Cognitive-Behavioral Therapy Workshop
Thoughts Cause Feelings, Not Events
Here is a concept that you may think is a bit strange at first. Many people believe it is an event that happens around us that causes us to feel emotions. In reality, it's not the events themselves that cause us to feel certain emotions. Instead, it is our thoughts about the event that cause feelings. We have to make meaning out of a situation before we can feel an emotion about it. This can be difficult to believe since there is often just a split second between an event and an emotion we experience around it.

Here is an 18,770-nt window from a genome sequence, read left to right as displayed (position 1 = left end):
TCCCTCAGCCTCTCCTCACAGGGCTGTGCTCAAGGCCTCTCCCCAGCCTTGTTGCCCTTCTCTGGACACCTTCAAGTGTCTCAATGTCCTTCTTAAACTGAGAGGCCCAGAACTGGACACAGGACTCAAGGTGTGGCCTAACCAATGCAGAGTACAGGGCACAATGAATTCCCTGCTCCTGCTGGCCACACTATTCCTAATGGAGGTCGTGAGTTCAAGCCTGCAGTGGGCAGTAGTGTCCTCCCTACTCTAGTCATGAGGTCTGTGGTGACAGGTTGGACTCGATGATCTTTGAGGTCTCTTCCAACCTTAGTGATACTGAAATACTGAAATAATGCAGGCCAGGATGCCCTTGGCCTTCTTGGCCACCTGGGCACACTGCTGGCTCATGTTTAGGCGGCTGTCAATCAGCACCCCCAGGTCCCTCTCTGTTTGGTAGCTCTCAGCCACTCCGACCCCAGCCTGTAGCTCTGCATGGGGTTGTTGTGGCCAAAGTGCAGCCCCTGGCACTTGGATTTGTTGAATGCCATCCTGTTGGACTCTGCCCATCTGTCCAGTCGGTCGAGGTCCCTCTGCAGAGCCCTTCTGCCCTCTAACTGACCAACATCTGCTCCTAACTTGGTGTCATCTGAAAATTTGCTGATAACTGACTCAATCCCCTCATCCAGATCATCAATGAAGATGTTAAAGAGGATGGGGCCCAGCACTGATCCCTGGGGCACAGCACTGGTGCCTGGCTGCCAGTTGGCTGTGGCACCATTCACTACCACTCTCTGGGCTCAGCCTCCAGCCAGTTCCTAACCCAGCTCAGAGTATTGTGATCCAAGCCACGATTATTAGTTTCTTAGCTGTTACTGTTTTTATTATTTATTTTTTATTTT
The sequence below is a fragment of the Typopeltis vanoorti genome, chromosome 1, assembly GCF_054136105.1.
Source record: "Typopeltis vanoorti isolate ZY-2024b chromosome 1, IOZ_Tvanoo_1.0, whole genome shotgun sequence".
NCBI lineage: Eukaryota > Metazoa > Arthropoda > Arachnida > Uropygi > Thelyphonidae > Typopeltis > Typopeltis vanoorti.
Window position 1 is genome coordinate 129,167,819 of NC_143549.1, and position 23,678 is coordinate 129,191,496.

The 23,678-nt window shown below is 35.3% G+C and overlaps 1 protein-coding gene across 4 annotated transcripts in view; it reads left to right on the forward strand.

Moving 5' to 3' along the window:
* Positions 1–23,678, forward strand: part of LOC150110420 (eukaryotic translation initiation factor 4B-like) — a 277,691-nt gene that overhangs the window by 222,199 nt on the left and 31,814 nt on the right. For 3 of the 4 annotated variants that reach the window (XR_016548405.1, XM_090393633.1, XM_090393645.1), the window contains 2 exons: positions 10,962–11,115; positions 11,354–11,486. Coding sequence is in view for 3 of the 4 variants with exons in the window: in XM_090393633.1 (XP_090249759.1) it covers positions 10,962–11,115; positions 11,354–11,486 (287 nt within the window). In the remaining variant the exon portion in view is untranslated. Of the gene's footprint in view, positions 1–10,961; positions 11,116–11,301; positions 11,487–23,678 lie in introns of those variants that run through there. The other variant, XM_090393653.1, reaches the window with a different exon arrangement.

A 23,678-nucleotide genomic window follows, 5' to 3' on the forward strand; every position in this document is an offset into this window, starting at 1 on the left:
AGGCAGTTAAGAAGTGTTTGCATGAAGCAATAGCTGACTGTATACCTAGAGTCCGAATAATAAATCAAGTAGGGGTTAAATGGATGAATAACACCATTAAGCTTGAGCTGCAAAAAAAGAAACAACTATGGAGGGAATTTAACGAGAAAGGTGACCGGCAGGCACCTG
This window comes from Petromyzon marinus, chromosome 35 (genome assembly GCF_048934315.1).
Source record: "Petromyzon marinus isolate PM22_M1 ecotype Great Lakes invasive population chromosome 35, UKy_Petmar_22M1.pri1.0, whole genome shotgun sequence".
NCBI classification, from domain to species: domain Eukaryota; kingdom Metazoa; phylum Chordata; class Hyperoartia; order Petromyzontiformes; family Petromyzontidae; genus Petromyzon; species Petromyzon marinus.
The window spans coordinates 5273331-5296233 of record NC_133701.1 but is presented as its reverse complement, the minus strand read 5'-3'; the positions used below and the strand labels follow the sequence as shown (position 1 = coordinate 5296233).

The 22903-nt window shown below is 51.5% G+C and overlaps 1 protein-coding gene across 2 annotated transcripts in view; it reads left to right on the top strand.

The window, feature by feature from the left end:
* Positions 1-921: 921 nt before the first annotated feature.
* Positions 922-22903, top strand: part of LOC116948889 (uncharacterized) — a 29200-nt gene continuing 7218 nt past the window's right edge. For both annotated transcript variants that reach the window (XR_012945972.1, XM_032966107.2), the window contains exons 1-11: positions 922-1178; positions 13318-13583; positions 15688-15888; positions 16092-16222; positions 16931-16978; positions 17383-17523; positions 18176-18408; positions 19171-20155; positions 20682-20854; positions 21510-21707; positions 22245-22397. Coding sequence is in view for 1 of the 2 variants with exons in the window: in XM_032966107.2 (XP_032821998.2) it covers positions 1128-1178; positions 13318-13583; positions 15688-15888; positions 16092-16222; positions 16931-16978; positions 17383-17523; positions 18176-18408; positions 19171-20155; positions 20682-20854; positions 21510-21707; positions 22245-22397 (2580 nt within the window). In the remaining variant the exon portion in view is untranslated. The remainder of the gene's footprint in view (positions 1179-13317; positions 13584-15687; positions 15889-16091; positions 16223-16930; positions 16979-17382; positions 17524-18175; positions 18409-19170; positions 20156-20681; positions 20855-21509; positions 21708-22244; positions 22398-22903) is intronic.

To illustrate this, imagine you are at a grocery store trying to decide which brand of cereal to purchase. You are facing the cereal boxes with your back to the aisle. As you are looking at them, you are suddenly hit from behind with a shopping cart. Even before you can turn around, what is your very first thought about this event? Many people might think something like, "What an inconsiderate so-and-so!" or "They should be looking where they are going" or "They hit me on purpose!" or "They don't respect me." Again, before you can turn around, what feelings might you have? Some might feel anger or rage at being hit with a shopping cart. So, in a split second you have made some meaning of this situation and experienced a feeling about it. Suppose you turn around and discover that the person who hit you was a small elderly woman who hadn't realized what she has done until you turn around? She seems to struggle as she walks and it's clear that she's having trouble managing her cart. As you turn toward this woman who looks up at you with surprise and begins to apologize, what thoughts and feelings do you have now about this event? You might immediately change your thought to something like, "Oh, it was an accident," or "She didn't mean it." What would happen to feelings of anger or rage? Those strong feelings may turn quickly to forgiveness or a much milder form of irritation. The event itself has not changed, but your thoughts about it have. The different thoughts you had about the same situation before and after you turned around generated very different feelings.